Several years later progressives discovered to their dismay that the Fed had become a sort of firefighter.  If it’s not the Fed’s job to insure adequate AD, and they clearly have a major role to play, the most obvious alternative is firefighter—the agency that puts out inflationary fires.  Notice I don’t say “target inflation,” as that would imply they want to raise inflation 50% of the time and lower inflation 50% of the time.  No, they became an anti-inflation institution.

I think this occurred for two reasons.  First, in the Keynesian model inflation is caused by growth.  If it’s the fiscal authority’s job to spur growth through tax rebates, then the Fed would seem to have no role in raising the rate of inflation.  They sit back and wait for “inflation to become a problem” and then leap into action like firefighters.  Don’t believe me?  OK, do this test:  Count the number of times “inflation becoming a problem” is used in the press over the past few years, or even the past few decades.  Then count the number of times the reporter was referring to excessively high inflation and the number of times the reporter was referring to excessively low inflation.  I’d guess the numbers would be roughly 100 to 1.

Conservatives may pay lip service to “stable prices” but in practice they never want higher inflation, even when there is deflation.  Why is that?  Because when there is deflation (1930-33, and 2009) interest rates tend to fall to zero and people hoard lots of money.  To most conservatives that looks like easy money.  And that’s an “inflationary time bomb” waiting to explode (or course it isn’t really, as we see in Japan.)  So even though in principle some conservatives might favor easy money to prevent deflation, in practice they don’t.  The Fed is a firefighter, nothing more.  Hence if I propose 5% NGDP targeting, a policy roughly followed for several decades, they become apoplectic about “inflation.”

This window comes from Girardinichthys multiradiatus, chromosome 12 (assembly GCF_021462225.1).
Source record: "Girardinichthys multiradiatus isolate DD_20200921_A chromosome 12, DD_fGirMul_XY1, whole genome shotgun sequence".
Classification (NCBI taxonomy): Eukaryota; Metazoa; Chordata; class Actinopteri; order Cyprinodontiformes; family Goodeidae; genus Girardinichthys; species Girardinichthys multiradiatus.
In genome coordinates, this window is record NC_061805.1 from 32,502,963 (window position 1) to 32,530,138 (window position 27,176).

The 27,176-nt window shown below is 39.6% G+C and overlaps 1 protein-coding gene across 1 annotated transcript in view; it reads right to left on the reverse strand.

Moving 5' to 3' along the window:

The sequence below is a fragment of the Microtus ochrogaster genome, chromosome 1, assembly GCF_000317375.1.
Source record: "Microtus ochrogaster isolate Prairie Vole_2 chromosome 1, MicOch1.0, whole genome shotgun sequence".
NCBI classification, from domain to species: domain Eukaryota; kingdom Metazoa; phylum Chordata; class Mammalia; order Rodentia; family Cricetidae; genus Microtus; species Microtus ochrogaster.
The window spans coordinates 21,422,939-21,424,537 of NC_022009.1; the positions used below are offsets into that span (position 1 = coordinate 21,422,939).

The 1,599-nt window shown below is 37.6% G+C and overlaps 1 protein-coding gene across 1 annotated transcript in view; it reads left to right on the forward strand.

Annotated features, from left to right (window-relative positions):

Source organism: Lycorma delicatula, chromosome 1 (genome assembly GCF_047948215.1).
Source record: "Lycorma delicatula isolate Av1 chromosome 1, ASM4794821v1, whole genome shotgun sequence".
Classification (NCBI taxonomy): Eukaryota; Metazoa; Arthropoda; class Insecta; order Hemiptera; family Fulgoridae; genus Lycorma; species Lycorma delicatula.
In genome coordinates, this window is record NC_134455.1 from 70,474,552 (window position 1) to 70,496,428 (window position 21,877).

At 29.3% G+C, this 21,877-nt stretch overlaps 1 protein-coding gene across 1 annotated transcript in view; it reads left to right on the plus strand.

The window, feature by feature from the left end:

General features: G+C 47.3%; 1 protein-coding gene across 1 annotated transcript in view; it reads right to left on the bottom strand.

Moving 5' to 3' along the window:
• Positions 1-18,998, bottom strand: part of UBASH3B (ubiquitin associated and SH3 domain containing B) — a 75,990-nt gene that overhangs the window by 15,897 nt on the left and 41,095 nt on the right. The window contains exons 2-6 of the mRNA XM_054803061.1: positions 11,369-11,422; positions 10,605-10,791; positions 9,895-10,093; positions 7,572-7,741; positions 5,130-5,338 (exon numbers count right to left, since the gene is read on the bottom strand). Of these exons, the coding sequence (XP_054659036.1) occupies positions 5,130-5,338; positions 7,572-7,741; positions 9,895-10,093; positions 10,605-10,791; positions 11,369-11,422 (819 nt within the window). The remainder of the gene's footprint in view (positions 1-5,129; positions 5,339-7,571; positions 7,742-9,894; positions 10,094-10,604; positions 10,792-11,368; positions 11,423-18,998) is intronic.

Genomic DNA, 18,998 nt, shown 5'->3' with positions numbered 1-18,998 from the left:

Why did I pick on the Bush stimulus; why not the bigger Obama stimulus?  I wanted to pick a time period when the economy was clearly not in any sort of liquidity trap, in order to show that the zero bound isn’t the real problem.  Everyone knows that if fiat money regimes really want to inflate, they can find a way (well perhaps everyone except MMTers.)  The zero bound isn’t the issue.  The real problem is that we stopped thinking about the Fed as a ship’s captain, and started thinking of it as a firefighter.  And now we are asking the Fed to stop being a firefighter.  And that a terrifying prospect for many people, even many of the People Who Matter.

About Scott Sumner 490 Articles

Affiliation: Bentley University

Scott Sumner has taught economics at Bentley University for the past 27 years.

He earned a BA in economics at Wisconsin and a PhD at University of Chicago.

Professor Sumner's current research topics include monetary policy targets and the Great Depression. His areas of interest are macroeconomics, monetary theory and policy, and history of economic thought.

Professor Sumner has published articles in the Journal of Political Economy, the Journal of Money, Credit and Banking, and the Bulletin of Economic Research.

Visit: TheMoneyIllusion